Readings for First Sunday of Lent: Dt. 26: 4-10; Ps. 91: 1-2; 10-15; Rom. 10: 8-13; Lk. 4: 1-13. http://www.usccb.org/bible/readings/021713.cfm
Today is the first Sunday of Lent. Lent is a time of renewal – of getting back to basics – to asking questions about what we really believe and what God we truly worship. Today’s liturgy of the word helps us to do both. Deuteronomy 26 directs us to the authentic faith of Jesus – in the God who liberates the enslaved. Today’s reading from Luke’s Gospel calls us to worship that God rather than devil – the evil one that our culture and church (!) have been worshipping for centuries – ever since they first embraced imperialism in the 4th century C.E. Let me explain.
Start with that reading from Deuteronomy 26. It’s a key text if we want to understand the God in whom Jesus placed his faith. Jesus, remember, was a Jew, not a Christian. And Deuteronomy 26 provides us with the creedal statement that the Jewish Jesus accepted as did all Jews of his time. I mean, for them, Deuteronomy 26 functioned much like our Nicene Creed does for us each Sunday. It was a reminder of their basic belief. As such, it can be summarized in the passage’s seven points:
1. Our father (Abraham) was a wandering Aramean (a Syrian).
2. “Abraham” (i.e. his descendents) went down into Egypt.
3. There we became a great people.
4. But the Egyptians enslaved us.
5. We cried out to our God, Yahweh, who raised up the rebel prophet, Moses.
6. He led us out of Egypt, across the sea, through the desert, and to this land “flowing with milk and honey.”
7. This land is our gift from Yahweh; Thanks be to God!
That’s it! That was the faith that Jesus, the Jewish prophet, inherited from his ancestors. It was a tribal faith centered on the ownership of a God-given piece of land (Palestine) which (despite its dryness and desert character) the descendents of Jacob saw as rich and productive (flowing with milk and honey).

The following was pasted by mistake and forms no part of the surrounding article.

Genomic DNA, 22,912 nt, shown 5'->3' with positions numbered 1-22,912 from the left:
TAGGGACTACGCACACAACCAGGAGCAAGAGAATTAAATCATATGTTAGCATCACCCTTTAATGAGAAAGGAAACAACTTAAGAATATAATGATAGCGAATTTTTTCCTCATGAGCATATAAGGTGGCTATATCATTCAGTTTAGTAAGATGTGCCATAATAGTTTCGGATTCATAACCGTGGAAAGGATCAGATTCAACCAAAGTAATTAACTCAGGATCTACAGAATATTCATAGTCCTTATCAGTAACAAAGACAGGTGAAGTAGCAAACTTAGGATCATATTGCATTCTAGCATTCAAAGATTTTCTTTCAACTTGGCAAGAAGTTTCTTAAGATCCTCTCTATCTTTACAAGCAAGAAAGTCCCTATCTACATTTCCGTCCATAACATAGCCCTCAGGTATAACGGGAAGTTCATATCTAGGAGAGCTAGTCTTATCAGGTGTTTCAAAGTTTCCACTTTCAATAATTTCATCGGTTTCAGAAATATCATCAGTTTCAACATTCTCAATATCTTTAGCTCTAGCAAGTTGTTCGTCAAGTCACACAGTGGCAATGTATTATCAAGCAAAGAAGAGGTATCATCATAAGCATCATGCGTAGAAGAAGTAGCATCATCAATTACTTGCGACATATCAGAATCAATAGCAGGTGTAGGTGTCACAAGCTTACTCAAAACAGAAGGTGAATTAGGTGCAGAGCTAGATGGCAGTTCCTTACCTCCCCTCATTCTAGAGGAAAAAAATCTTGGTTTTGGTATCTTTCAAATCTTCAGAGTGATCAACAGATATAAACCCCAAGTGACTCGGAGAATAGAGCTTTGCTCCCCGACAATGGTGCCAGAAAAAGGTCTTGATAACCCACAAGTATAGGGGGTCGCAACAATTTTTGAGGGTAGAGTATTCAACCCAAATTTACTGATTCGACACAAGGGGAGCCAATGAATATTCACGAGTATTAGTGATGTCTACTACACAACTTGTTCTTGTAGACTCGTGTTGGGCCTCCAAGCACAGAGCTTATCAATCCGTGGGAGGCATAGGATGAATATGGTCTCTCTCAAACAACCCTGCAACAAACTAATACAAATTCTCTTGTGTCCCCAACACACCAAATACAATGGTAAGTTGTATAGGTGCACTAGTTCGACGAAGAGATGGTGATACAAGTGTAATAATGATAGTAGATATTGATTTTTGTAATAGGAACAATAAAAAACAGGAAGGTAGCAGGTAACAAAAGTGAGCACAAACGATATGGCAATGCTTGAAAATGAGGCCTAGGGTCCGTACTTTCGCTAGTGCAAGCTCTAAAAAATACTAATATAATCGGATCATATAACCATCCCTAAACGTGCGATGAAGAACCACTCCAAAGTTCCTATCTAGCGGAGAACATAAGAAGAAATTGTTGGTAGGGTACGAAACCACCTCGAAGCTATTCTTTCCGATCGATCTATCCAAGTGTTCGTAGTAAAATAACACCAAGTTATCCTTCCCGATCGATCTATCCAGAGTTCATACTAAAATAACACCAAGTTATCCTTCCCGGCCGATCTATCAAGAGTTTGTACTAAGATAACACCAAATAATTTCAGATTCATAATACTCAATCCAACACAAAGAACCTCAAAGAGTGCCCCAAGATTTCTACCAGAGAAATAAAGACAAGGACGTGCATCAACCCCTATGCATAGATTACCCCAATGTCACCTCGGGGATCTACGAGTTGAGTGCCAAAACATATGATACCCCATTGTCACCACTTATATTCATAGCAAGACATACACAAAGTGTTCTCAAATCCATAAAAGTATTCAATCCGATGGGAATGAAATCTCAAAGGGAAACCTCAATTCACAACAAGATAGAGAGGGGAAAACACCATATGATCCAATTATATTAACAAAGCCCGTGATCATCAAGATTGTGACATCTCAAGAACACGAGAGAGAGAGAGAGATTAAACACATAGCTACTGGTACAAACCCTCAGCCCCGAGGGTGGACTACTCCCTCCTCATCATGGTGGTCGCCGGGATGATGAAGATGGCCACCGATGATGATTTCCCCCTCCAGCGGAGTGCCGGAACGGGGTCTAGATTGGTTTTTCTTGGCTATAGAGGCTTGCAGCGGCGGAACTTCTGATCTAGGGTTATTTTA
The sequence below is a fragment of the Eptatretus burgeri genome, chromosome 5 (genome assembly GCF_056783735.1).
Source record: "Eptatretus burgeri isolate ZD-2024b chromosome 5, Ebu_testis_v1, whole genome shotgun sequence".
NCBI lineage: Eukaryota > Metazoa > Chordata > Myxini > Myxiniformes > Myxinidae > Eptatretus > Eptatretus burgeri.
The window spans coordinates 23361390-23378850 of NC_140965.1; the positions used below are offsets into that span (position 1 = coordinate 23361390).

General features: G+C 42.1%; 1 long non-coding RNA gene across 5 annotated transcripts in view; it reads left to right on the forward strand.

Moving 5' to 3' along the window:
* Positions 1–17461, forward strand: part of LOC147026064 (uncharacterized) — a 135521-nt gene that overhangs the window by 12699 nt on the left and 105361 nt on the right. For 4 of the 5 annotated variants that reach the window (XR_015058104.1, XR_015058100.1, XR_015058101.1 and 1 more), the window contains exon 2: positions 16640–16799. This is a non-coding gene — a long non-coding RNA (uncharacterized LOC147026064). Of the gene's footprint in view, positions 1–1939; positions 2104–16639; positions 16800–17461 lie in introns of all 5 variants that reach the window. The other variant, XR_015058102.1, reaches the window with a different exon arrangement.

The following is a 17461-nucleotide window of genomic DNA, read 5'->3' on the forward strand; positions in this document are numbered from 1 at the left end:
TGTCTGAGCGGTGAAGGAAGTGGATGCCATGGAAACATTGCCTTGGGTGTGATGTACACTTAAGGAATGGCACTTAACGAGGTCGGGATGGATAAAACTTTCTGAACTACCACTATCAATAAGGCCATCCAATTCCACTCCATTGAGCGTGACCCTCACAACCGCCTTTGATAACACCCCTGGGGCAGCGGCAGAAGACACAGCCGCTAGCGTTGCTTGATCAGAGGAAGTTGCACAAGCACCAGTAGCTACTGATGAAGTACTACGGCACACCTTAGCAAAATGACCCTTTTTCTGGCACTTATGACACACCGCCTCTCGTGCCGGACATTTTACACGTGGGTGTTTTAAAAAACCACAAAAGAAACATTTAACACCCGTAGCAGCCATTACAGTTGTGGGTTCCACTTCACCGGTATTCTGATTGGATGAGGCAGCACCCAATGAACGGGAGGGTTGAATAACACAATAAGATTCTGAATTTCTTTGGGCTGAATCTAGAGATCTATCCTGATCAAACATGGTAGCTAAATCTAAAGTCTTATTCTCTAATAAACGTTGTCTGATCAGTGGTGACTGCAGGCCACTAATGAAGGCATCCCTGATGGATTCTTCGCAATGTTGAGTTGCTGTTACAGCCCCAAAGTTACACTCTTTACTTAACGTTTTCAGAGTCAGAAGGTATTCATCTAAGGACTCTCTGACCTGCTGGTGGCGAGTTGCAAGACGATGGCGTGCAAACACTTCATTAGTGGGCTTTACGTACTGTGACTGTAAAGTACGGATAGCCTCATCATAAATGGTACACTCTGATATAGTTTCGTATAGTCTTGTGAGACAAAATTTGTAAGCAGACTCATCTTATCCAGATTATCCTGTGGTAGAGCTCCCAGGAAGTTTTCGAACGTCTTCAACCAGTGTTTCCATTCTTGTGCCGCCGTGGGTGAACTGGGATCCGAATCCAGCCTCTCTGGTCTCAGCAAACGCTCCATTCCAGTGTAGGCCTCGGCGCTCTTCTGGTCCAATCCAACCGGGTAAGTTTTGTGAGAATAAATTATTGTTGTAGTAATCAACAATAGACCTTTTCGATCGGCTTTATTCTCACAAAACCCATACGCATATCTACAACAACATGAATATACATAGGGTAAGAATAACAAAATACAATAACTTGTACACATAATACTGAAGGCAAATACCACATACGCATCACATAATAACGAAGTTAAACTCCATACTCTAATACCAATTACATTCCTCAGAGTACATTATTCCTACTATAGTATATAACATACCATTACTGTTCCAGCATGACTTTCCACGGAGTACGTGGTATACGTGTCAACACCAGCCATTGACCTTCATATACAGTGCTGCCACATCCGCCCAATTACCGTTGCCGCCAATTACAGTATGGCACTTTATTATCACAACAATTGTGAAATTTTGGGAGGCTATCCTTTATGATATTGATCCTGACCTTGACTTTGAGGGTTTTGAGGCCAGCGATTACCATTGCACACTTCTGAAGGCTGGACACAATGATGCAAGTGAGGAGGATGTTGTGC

Notice that this Jewish faith had nothing to do with an afterlife, heaven or hell. (In fact, belief in the afterlife was a very late development among the Jews; it didn’t emerge even for debate until about 200 years before Jesus’ birth.) Instead, as among all hunter-gatherers, herds people and agriculturalists, Jewish faith was centered on land. Obviously then, it had little tolerance for colonial military forces like the Assyrians, Babylonians, Persians, Greeks or Romans all of whom at various times occupied Palestine. Colonialism and foreign occupation contradicted Jewish faith in a fundamental way. It was intolerable.
That was true for Jesus too. As a prophet, his fundamental proclamation was not about himself or about a new religion. Much less was it about the after-life or “going to heaven.” Instead, Jesus proclaimed the “Kingdom of God.” That phrase referred to what the world would be like without empire – if Yahweh were king instead of Rome’s Caesar. In other words, “Kingdom of God” was a political image among a people unable and unwilling to distinguish between politics and religion.
In God’s Kingdom, everything would be reversed and guiding principles would be changed. The first would be last; the last would be first. The rich would weep, and the poor would laugh. Prostitutes and tax collectors would enter the Kingdom, while the priests and “holy people” – all of them collaborators with Rome – would find themselves excluded. The world would belong not to the powerful, but to the “meek,” i.e. to the gentle, humble and non-violent. It would be governed not by force and “power over” but by compassion and gift (i.e. sharing).
The creedal account of Deuteronomy 26 sets the stage for today’s gospel narrative about Jesus’ temptations in the desert. (And it’s here that the devil-worship connected with empire enters the picture. Listen closely.) In a context of Roman occupation, Luke’s account raises the question of whom to worship. The choice he presents is stark: one can worship the devil the author of empire or Yahweh, the opponent of imperial power of all types.
That clear choice becomes apparent in Luke’s version of Jesus’ second temptation. From a high vantage point, the devil shows Jesus all the kingdoms of the earth. Then he says,
“I shall give to you all this power and glory;
for it has been handed over to me,
and I may give it to whomever I wish.
All this will be yours, if you worship me.”
Notice what’s happening here. The devil shows Jesus an empire infinitely larger than Rome’s – “all the kingdoms of the world.” Such empire, the devil claims, belongs to him: “It has been handed over to me.” This means that those who exercise imperial power do so because the devil has chosen to share his possession with them: “I may give it to whomever I wish.” The implication here is that Rome (and whoever exercises empire) is the devil’s agent. Finally, the tempter underlines what all of this means: devil-worship is the single prerequisite for empire’s possession and exercise: “All this will be yours, if you worship me.”